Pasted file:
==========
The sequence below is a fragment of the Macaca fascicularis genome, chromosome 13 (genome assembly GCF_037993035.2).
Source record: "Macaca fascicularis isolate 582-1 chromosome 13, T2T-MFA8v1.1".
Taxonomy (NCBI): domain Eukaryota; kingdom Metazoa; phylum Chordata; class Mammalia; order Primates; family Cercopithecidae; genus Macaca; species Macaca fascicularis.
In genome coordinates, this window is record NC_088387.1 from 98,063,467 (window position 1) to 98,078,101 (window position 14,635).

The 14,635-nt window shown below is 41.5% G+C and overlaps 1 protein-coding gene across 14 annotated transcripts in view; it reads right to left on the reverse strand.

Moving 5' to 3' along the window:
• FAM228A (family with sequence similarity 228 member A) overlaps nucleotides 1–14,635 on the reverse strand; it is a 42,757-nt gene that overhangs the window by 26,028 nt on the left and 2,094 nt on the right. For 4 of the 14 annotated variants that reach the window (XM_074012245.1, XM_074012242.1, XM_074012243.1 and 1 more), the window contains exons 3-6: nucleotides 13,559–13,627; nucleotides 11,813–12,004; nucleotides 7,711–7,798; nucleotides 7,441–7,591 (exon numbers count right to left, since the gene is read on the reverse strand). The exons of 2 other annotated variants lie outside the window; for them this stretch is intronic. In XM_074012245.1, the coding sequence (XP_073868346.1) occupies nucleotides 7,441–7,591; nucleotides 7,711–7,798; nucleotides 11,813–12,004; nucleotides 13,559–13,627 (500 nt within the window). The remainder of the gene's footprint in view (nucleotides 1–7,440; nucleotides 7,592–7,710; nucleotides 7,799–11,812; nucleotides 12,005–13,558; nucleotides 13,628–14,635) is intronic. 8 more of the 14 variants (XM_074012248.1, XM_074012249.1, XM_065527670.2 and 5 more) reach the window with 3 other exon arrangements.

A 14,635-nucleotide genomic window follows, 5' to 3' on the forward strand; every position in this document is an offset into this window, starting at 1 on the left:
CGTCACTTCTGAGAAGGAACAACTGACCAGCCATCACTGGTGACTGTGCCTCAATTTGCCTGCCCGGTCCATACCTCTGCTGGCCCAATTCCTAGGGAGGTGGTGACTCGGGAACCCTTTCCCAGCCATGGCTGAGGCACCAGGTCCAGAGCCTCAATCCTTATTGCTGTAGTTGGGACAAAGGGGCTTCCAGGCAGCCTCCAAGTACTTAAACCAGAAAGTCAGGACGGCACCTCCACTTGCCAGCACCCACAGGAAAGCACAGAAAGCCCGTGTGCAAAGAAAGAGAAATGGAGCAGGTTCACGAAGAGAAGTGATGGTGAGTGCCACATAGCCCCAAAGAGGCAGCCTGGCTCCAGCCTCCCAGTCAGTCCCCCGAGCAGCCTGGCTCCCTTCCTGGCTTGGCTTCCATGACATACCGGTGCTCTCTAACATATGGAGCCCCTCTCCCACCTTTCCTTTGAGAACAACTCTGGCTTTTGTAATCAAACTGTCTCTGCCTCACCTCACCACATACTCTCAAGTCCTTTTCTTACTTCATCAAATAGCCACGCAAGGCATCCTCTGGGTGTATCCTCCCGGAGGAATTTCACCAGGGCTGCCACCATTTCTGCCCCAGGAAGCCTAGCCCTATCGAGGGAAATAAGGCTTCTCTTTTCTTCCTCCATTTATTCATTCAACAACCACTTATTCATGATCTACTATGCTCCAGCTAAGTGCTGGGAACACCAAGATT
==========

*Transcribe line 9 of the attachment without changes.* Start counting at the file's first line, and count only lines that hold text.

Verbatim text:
CGTCACTTCTGAGAAGGAACAACTGACCAGCCATCACTGGTGACTGTGCCTCAATTTGCCTGCCCGGTCCATACCTCTGCTGGCCCAATTCCTAGGGAGGTGGTGACTCGGGAACCCTTTCCCAGCCATGGCTGAGGCACCAGGTCCAGAGCCTCAATCCTTATTGCTGTAGTTGGGACAAAGGGGCTTCCAGGCAGCCTCCAAGTACTTAAACCAGAAAGTCAGGACGGCACCTCCACTTGCCAGCACCCACAGGAAAGCACAGAAAGCCCGTGTGCAAAGAAAGAGAAATGGAGCAGGTTCACGAAGAGAAGTGATGGTGAGTGCCACATAGCCCCAAAGAGGCAGCCTGGCTCCAGCCTCCCAGTCAGTCCCCCGAGCAGCCTGGCTCCCTTCCTGGCTTGGCTTCCATGACATACCGGTGCTCTCTAACATATGGAGCCCCTCTCCCACCTTTCCTTTGAGAACAACTCTGGCTTTTGTAATCAAACTGTCTCTGCCTCACCTCACCACATACTCTCAAGTCCTTTTCTTACTTCATCAAATAGCCACGCAAGGCATCCTCTGGGTGTATCCTCCCGGAGGAATTTCACCAGGGCTGCCACCATTTCTGCCCCAGGAAGCCTAGCCCTATCGAGGGAAATAAGGCTTCTCTTTTCTTCCTCCATTTATTCATTCAACAACCACTTATTCATGATCTACTATGCTCCAGCTAAGTGCTGGGAACACCAAGATT